Salon Canning, 1331 Scalabrini Ortiz at Cabrera, Sun. (3pm – 11 pm), Wed. (3pm – 11pm) Tues. (11pm – 4 am) and other nights—check the guides. Four Greek columns mark the entrance to Salon Canning, which celebrated its golden anniversary in 2006. The hall is a mandala with lots of air and a high ceiling-a resolute understanding of the value of negative space (at a premium in Buenos Aires). A glitter ball spins and four speaker boxes hang in the cardinal directions. In the hipster Palermo barrio, this warm orange- and gold-painted hall features a beautiful square wooden floor and an enlarged photo mural painting on one wall with some well-known people in it.

El Beso, 416 Riobamba at Corrientes, (Tues., Wed., 11 pm – 3 am, Thurs, 6pm til 12 a.m., Sat. 11 pm-4 am) -This small but elegant milonga (its name means “The Kiss”) has black lights glowing on men and women staring across the small dance floor at each other. Watch and listen closely here as dancers whisper Que lindo (How beautiful)! at the end of the song as they stare into each other’s eyes.

Niño Bien, 1462 Humberto Primo, Thursday 10 pm – 4 am is the BIG night, but there milongas on Monday, Friday, and Saturday—check the tango guides. Niño Bien has a lovely airy interior with lemon-yellow walls, large oblong floor, and stage. You can show off your fancy outfits and not feel out of place. The lighting is romantic. What a sight to see the men and women empty the packed floor and scurry back to their seats when each tanda (a series of three or four songs) is over. The cortina (a short piece of music) signals when to “Sit Down.” Watch people scan the room for whom they will lock eyes with next. The energy is very high, very Buenos Aires. Don’t miss the Niño. Bring some air kisses.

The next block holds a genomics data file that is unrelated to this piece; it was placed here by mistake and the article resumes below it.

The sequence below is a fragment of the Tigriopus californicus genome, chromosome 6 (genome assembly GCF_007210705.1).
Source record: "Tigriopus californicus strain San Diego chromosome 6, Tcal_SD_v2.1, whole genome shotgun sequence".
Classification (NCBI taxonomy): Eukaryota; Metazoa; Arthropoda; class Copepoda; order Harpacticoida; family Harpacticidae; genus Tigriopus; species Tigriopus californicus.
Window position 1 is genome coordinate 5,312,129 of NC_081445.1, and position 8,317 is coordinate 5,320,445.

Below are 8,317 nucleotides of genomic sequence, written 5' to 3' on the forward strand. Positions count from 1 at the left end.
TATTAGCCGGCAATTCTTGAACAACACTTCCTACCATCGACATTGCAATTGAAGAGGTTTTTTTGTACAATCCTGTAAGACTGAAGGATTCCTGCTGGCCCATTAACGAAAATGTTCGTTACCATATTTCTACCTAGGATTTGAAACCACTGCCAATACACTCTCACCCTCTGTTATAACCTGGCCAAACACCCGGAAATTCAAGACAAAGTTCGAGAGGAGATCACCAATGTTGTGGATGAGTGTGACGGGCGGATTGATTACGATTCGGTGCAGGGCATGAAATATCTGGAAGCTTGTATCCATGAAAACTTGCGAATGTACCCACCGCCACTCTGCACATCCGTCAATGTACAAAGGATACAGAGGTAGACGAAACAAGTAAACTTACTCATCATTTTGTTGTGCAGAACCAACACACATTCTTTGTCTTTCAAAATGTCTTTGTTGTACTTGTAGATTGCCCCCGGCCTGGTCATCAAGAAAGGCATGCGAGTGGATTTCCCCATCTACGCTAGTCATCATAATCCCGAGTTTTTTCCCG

La Nacional,1465 Alsina. This venerable salon just reopened after a closure of more than a year. It’s in a seedy area, but in classic architecture and beautiful inside with the upgrade; the dance hall shouts yester-year grandeur. It used to have carnivalesque atmosphere but that seems to have gone away with the renovation. You can watch dancers literally slip around on the polished wooden floor. There are all levels of dancing here as many foreigners like to test their skills on this floor before venturing into other salons.

Sin Rumbo – 6157 J.P. Tamborini, (11pm to 4 am, Saturday), In the 1920s at the Buenos Aire’s Hipodromo (horse track), a man bet on a horse that was such a long shot its name was Sin Rumbo (without course). The horse won and the man decided nothing was worthier of his money than a tango club. Sin Rumbo, in the renowned Villa Urquiza barrio that lends its name to a style of tango, is about a 20-minute taxi from downtown, in the same spot for more than 80 years. Locals love to tell you that this is where Robert Duval learned to dance. It’s quite beautiful and it has a real “barrio” feel.

• Most milongas are divided into seating sections for men, women, and couples. When you arrive it’s best to let the host or organizers seat you in the proper section.

• Dress is casual to costume-ish-some dancers like to put on the Ritz. For others, comfort demands simple outfits. Dress jeans may be acceptable, sneakers almost never.

• The cabaceo, the nod of the head, is the traditional way men invite women to dance. Today, you may see a lot of dancers ignoring this venerable ritual, but most still honor it. Also, it’s common for the woman to initiate the invitational nod. (So, unless you intend to dance, watch where you put your eyes!)

• All milongas serve food, generally a simple menu of empanadas, sandwiches, pizza, salads, antipasto, wine, beer, and other spirits.

• Make reservations if you want to be guaranteed seating for your party. Phone numbers are listed here and are also in the guides. Times may vary from the schedule, so call to confirm.

• Most dance halls feature a lesson an hour or so before the milonga starts-call ahead if you’re interested but be sure to inquire about the level, especially if you’re a beginner. You don’t need to bring a partner.

If you hope to dance, bring your best cabaceo-you will need it as much as you need your dancing shoes.